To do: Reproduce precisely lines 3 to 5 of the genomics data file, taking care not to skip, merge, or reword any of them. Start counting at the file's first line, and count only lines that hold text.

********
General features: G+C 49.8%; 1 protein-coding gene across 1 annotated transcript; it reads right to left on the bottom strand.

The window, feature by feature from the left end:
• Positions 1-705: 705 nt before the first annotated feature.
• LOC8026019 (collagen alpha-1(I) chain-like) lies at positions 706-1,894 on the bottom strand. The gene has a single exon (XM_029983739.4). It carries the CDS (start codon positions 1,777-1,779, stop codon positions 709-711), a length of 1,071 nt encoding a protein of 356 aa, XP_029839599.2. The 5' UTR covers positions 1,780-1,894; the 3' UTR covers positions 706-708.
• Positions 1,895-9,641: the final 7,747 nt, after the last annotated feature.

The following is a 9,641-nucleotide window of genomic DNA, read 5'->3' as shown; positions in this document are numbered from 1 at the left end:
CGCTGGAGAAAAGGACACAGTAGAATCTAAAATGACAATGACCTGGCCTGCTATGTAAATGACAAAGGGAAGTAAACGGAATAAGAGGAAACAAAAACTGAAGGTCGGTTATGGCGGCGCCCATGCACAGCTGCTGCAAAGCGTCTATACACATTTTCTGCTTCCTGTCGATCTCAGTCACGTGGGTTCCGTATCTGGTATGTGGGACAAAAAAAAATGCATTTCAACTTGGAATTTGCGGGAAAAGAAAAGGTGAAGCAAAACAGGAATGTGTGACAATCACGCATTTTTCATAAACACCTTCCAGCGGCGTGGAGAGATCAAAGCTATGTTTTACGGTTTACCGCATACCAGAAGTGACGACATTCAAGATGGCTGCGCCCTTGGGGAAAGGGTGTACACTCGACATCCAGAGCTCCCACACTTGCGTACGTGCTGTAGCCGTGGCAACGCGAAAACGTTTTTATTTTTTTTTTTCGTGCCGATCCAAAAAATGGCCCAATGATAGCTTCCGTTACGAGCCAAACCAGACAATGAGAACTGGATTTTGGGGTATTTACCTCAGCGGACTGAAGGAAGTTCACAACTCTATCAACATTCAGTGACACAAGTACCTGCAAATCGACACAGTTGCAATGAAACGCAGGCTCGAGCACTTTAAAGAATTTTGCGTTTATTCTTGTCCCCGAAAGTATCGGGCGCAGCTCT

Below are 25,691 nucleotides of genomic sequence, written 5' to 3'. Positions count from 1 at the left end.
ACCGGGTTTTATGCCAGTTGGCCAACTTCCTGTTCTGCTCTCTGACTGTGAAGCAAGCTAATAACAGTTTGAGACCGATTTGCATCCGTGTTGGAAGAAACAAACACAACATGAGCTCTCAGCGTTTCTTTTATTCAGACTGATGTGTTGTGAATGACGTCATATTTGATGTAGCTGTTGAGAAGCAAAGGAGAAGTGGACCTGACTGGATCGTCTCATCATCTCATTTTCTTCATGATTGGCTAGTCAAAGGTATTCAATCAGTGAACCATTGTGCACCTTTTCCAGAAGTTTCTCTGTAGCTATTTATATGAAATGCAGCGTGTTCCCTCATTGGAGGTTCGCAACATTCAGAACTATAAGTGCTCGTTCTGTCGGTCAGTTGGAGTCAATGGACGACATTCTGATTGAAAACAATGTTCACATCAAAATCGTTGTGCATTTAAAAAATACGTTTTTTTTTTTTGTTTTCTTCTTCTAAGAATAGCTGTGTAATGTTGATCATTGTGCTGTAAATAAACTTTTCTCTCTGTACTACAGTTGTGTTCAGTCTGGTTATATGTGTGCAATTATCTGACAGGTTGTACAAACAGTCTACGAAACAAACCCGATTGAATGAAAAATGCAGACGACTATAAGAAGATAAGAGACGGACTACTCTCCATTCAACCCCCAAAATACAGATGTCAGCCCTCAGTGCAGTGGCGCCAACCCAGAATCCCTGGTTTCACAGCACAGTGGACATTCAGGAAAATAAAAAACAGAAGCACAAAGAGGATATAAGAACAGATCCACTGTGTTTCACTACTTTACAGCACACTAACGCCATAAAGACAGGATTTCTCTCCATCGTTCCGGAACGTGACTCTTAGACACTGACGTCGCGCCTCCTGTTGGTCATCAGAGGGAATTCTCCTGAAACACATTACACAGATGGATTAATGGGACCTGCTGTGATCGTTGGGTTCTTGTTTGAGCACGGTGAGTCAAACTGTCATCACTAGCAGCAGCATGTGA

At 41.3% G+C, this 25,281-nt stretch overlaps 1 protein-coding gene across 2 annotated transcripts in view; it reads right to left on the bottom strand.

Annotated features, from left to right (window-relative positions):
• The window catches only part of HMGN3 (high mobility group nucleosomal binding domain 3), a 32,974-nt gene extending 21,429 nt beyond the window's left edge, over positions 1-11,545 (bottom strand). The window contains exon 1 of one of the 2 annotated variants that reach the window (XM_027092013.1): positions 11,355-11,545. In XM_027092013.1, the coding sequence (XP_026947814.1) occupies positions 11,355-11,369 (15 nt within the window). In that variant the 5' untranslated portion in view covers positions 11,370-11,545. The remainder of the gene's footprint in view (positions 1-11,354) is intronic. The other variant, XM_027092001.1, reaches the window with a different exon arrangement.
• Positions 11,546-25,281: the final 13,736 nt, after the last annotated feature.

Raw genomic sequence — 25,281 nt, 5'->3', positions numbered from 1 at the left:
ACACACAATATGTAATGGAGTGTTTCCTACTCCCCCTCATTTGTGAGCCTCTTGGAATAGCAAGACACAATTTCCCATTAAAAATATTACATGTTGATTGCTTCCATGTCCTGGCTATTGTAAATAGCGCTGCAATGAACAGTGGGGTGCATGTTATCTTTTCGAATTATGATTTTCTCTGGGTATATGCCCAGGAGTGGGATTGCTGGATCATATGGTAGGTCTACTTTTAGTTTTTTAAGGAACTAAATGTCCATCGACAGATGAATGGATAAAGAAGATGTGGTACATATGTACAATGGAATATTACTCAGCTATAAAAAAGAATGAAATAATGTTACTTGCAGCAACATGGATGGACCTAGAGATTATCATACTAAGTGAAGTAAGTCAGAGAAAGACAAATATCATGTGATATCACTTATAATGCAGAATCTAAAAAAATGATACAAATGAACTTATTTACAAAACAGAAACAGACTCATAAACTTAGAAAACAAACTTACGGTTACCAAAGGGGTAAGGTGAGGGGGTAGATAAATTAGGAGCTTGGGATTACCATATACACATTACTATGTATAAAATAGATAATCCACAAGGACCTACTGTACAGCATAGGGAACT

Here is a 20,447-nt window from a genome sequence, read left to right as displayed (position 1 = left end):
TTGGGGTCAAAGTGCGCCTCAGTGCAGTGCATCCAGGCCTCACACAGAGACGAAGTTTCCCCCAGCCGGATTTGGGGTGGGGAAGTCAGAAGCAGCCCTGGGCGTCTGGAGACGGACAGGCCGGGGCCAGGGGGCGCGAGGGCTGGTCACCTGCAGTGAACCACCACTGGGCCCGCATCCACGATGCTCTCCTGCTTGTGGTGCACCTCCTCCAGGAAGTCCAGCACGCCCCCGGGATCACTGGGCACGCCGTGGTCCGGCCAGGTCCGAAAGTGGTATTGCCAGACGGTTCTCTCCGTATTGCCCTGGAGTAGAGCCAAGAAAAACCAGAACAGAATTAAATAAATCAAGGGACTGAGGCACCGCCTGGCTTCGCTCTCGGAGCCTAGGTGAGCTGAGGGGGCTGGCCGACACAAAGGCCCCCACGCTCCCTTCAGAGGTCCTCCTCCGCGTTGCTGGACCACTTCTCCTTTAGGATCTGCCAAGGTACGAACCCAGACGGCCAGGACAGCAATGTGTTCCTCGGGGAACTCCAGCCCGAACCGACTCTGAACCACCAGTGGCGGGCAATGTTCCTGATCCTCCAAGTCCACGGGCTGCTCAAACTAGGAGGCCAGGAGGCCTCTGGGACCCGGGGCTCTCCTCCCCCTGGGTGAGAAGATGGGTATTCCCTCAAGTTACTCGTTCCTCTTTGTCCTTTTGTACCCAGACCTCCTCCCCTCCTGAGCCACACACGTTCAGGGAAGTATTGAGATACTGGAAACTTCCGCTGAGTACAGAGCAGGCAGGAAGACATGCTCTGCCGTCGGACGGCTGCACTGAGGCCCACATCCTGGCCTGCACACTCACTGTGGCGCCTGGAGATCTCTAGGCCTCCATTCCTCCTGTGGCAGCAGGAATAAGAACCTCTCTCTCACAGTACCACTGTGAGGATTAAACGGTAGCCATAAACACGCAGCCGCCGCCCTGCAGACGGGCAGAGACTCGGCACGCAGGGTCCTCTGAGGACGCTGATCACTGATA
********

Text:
• Positions 1-705: 705 nt before the first annotated feature.
• LOC8026019 (collagen alpha-1(I) chain-like) lies at positions 706-1,894 on the bottom strand. The gene has a single exon (XM_029983739.4). It carries the CDS (start codon positions 1,777-1,779, stop codon positions 709-711), a length of 1,071 nt encoding a protein of 356 aa, XP_029839599.2. The 5' UTR covers positions 1,780-1,894; the 3' UTR covers positions 706-708.
• Positions 1,895-9,641: the final 7,747 nt, after the last annotated feature.